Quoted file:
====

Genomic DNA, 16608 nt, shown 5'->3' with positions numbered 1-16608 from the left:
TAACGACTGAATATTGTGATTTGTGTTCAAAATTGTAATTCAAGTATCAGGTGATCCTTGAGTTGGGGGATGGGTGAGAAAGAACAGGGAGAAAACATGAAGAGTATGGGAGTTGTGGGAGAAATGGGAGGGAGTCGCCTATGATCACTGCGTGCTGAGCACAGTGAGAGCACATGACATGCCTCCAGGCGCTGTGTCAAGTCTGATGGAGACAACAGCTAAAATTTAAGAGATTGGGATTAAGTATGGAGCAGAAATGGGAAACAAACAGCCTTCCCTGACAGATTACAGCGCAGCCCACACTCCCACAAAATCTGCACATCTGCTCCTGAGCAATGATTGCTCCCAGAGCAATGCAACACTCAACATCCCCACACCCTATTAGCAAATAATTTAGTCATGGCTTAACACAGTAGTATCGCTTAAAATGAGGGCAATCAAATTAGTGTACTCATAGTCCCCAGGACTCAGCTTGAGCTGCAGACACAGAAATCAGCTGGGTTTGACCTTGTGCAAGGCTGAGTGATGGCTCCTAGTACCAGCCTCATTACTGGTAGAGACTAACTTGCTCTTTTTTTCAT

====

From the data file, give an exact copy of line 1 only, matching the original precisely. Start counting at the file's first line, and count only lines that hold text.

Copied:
Genomic DNA, 16608 nt, shown 5'->3' with positions numbered 1-16608 from the left: